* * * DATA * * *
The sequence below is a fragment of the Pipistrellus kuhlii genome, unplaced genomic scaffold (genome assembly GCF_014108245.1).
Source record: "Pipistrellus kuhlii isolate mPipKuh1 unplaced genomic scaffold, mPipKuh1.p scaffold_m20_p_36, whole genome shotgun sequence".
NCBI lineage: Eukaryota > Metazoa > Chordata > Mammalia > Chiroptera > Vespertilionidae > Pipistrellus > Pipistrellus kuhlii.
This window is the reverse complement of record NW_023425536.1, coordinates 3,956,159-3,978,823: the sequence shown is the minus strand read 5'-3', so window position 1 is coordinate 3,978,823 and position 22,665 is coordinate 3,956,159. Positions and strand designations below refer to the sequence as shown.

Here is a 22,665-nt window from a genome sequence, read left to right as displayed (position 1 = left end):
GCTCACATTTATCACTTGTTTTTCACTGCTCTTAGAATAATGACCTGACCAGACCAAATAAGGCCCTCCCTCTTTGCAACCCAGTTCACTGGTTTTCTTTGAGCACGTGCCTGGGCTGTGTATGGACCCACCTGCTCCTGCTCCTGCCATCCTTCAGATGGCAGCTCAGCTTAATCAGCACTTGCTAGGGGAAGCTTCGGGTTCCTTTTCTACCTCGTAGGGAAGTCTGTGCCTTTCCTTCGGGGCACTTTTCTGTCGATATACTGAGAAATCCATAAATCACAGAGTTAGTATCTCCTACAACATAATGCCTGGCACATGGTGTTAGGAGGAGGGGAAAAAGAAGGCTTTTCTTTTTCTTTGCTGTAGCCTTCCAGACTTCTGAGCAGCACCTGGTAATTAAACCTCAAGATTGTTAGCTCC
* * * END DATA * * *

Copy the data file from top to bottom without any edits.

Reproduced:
The sequence below is a fragment of the Pipistrellus kuhlii genome, unplaced genomic scaffold (genome assembly GCF_014108245.1).
Source record: "Pipistrellus kuhlii isolate mPipKuh1 unplaced genomic scaffold, mPipKuh1.p scaffold_m20_p_36, whole genome shotgun sequence".
NCBI lineage: Eukaryota > Metazoa > Chordata > Mammalia > Chiroptera > Vespertilionidae > Pipistrellus > Pipistrellus kuhlii.
This window is the reverse complement of record NW_023425536.1, coordinates 3,956,159-3,978,823: the sequence shown is the minus strand read 5'-3', so window position 1 is coordinate 3,978,823 and position 22,665 is coordinate 3,956,159. Positions and strand designations below refer to the sequence as shown.

Here is a 22,665-nt window from a genome sequence, read left to right as displayed (position 1 = left end):
GCTCACATTTATCACTTGTTTTTCACTGCTCTTAGAATAATGACCTGACCAGACCAAATAAGGCCCTCCCTCTTTGCAACCCAGTTCACTGGTTTTCTTTGAGCACGTGCCTGGGCTGTGTATGGACCCACCTGCTCCTGCTCCTGCCATCCTTCAGATGGCAGCTCAGCTTAATCAGCACTTGCTAGGGGAAGCTTCGGGTTCCTTTTCTACCTCGTAGGGAAGTCTGTGCCTTTCCTTCGGGGCACTTTTCTGTCGATATACTGAGAAATCCATAAATCACAGAGTTAGTATCTCCTACAACATAATGCCTGGCACATGGTGTTAGGAGGAGGGGAAAAAGAAGGCTTTTCTTTTTCTTTGCTGTAGCCTTCCAGACTTCTGAGCAGCACCTGGTAATTAAACCTCAAGATTGTTAGCTCC